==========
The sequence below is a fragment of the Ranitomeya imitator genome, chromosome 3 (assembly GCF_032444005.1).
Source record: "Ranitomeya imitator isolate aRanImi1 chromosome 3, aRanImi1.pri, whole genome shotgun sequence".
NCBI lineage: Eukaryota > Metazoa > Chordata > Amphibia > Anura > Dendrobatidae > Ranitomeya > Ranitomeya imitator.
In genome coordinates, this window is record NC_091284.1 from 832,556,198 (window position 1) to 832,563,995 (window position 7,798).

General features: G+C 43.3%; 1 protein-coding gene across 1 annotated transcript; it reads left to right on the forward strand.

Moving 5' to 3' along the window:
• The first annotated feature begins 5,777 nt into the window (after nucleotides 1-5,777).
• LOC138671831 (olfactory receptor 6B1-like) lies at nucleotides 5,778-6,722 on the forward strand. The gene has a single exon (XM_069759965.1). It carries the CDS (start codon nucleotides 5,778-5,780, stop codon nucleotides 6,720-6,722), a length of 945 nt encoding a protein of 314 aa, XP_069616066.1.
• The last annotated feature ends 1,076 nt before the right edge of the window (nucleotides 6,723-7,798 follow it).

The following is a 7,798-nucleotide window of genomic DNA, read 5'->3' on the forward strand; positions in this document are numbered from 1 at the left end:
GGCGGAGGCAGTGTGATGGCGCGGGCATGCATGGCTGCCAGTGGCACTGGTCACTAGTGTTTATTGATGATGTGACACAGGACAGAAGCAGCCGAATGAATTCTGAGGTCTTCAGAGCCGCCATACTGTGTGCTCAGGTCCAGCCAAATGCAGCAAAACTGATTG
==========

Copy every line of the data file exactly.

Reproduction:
The sequence below is a fragment of the Ranitomeya imitator genome, chromosome 3 (assembly GCF_032444005.1).
Source record: "Ranitomeya imitator isolate aRanImi1 chromosome 3, aRanImi1.pri, whole genome shotgun sequence".
NCBI lineage: Eukaryota > Metazoa > Chordata > Amphibia > Anura > Dendrobatidae > Ranitomeya > Ranitomeya imitator.
In genome coordinates, this window is record NC_091284.1 from 832,556,198 (window position 1) to 832,563,995 (window position 7,798).

General features: G+C 43.3%; 1 protein-coding gene across 1 annotated transcript; it reads left to right on the forward strand.

Moving 5' to 3' along the window:
• The first annotated feature begins 5,777 nt into the window (after nucleotides 1-5,777).
• LOC138671831 (olfactory receptor 6B1-like) lies at nucleotides 5,778-6,722 on the forward strand. The gene has a single exon (XM_069759965.1). It carries the CDS (start codon nucleotides 5,778-5,780, stop codon nucleotides 6,720-6,722), a length of 945 nt encoding a protein of 314 aa, XP_069616066.1.
• The last annotated feature ends 1,076 nt before the right edge of the window (nucleotides 6,723-7,798 follow it).

The following is a 7,798-nucleotide window of genomic DNA, read 5'->3' on the forward strand; positions in this document are numbered from 1 at the left end:
GGCGGAGGCAGTGTGATGGCGCGGGCATGCATGGCTGCCAGTGGCACTGGTCACTAGTGTTTATTGATGATGTGACACAGGACAGAAGCAGCCGAATGAATTCTGAGGTCTTCAGAGCCGCCATACTGTGTGCTCAGGTCCAGCCAAATGCAGCAAAACTGATTG